International Studies & Programs

Home > Other - DO NOT DELETE > News

News

Back to News
When is Mexican Independence Day?

Published: Thursday, 19 Nov 2015
Author: Joy M Whitten
Department: Latin American Studies Center

On September 16, 2015 CLACS marked Mexican Independence Day at Grand Ledge High School in Ginger Metevier's Spanish class. Students learned about the historical event and similarities between the US' struggle for independence with that of Mexico's.  While many in the US may think that Cinco de Mayo or May 5th is Mexican Independence Day, CLACS sought to dispel misconceptions and stereotypes with the students. 

Mexican Independence was declared on September 16, 1810. Miguel Hidalgo, a local priest from the city of Dolores, planed a rebellion against Spanish colonial rule. When Napoleon Bonaparte and French military invaded Spain, Mexico saw this as an opportunity to fight for its independence from Spain under the guise of fighting against the French invaders.  The Spanish discovered Hidalgo's conspiracy to attack and began to round up the Mexican leaders as traitors -- not patriots.  This caused Hidalgo and what remained of the group's leaders to accelerate their plans.  Hidalgo rang the bell of the church of Dolores and delivered his famous speech "El Grito de Dolores" (The Cry of Dolores) as a symbol to start the revolution on the early morning of September 16, 1810.   Students could compare this story to that of Paul Revere warning that the British were coming.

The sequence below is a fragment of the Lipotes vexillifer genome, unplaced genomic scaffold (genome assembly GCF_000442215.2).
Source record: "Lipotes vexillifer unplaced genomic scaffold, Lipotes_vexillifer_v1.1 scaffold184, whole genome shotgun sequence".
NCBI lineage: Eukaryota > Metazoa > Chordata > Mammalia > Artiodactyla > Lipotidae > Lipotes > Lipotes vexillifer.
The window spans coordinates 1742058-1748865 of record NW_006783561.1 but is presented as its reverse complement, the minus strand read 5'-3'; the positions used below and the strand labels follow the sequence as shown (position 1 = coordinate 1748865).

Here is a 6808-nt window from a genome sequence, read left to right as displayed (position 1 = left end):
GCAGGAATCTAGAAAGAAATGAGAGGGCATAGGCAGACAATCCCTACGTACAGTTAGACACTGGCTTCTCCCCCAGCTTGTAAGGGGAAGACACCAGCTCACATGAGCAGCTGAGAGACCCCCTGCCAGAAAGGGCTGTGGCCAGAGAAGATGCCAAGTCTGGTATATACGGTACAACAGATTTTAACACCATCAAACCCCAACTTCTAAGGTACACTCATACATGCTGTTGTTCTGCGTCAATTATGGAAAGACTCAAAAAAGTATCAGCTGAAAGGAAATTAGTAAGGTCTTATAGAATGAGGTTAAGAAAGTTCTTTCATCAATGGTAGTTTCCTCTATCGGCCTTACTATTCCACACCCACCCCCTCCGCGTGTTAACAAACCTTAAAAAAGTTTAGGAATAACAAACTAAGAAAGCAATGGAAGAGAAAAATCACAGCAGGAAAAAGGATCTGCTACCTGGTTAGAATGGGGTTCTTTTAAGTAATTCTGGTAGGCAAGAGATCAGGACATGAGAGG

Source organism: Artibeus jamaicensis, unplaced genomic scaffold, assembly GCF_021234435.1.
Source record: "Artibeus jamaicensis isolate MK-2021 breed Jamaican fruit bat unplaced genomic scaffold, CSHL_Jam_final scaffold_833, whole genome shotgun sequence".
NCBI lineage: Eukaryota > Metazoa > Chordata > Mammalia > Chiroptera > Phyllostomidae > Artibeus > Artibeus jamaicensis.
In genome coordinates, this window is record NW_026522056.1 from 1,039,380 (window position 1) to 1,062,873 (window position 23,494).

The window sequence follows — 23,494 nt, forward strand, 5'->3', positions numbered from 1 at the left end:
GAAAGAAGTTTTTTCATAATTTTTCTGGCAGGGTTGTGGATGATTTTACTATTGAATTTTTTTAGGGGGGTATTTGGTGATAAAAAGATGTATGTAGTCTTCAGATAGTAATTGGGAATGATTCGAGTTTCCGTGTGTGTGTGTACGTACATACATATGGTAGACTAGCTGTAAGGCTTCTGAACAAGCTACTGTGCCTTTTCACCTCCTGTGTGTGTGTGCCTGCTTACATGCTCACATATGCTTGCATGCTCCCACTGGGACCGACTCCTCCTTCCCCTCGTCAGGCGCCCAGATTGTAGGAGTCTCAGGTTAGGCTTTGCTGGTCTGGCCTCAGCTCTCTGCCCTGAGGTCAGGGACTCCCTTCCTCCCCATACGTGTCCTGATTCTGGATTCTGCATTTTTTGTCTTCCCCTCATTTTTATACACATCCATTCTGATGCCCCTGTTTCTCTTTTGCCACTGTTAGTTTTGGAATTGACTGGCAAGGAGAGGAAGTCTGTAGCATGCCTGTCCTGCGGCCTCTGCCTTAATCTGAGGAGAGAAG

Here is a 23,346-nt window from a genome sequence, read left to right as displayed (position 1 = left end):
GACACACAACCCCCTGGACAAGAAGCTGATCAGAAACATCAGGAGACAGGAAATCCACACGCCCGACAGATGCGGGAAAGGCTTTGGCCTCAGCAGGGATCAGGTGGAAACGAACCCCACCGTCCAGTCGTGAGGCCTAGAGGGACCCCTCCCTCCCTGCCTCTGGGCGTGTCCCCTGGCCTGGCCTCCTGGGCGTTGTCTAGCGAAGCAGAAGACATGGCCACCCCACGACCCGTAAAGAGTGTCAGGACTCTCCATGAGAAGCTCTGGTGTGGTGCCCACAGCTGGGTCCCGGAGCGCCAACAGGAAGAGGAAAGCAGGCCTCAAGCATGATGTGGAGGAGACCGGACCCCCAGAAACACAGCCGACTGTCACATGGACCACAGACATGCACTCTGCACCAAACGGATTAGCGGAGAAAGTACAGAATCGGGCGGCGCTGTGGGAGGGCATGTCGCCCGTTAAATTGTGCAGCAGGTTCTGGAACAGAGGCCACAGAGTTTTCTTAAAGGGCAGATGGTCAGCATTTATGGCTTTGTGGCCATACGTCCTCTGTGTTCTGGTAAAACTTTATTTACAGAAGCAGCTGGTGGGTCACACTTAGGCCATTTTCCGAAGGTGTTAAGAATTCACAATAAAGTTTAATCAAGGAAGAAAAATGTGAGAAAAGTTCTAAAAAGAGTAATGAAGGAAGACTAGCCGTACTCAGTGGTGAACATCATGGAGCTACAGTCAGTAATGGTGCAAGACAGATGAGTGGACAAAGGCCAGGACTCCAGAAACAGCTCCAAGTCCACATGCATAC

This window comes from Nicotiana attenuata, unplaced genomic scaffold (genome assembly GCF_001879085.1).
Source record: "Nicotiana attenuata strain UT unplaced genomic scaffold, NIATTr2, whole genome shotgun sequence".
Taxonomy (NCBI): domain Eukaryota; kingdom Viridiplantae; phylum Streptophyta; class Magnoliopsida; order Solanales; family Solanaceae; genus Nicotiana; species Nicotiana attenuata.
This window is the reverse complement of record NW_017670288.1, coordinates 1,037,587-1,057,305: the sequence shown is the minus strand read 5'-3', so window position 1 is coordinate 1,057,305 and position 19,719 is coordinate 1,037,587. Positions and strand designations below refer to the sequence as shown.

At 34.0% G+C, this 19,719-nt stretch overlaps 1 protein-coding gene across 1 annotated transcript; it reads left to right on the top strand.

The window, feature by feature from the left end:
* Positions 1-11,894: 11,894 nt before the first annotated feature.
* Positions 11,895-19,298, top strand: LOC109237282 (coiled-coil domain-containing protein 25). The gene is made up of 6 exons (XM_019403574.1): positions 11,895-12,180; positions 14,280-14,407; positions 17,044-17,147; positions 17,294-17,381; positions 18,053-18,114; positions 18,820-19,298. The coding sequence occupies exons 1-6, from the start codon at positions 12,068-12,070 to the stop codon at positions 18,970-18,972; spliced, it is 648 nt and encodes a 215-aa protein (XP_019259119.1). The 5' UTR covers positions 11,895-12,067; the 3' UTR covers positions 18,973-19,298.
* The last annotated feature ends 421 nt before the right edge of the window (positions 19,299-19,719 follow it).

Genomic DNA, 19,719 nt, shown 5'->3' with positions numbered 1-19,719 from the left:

Hidalgo led troops to victory in several battels in several cities in Mexico but was captured in 1811. His death did not end the independence effort.  On September 27, 1821 Mexico finally achieved its independence as a nation.

Mexico and the US celebrate their independence in similar manners.  However, in addition to the parades, fireworks, and festive foods, Mexico has a more formal ceremony to mark the occasion.  Just as the US celebrates his independence day with fireworks and so forth, so does Mexico but with a more formal ceremony. Every year at 11 pm on September 15th, Mexico's president repeats the patriotic act of Miguel Hidalgo and rings the bell of the National Palace shouting "Viva Mexico" three times while waiving the Mexican's flag. This ceremony is recognized as "El Grito" (the cry or scream). Each of the 31 states in Mexico and their small towns have their own celebration similar to the one in Mexico City. The next day, September 16, the festivities continue with a national military parade at the zocalo (main square) in Mexico City.  Other states have their own parades that include participation of local officials, and middle and high schools.

This left the question of what's the significance of Cinco de Mayo?  Similar to the War of 1812 in the US, the Battle for Puebla in 1862 marked a time when a new nation successfully defended itself against a floundering colonial power.  French forces invaded Mexico in an attempt to gain territory and keep its hold in the Americas.  Cinco de Mayo marks the Mexican defeat over the French and Mexico's ability to exist as a sovereign country.  After a game of Loteria, similar to Bingo, students were left to ponder a question.  While celebrating this day in the US is a way to give Mexican-Americans an event to share and raise awareness about Mexico – is it raising awareness or misinformation?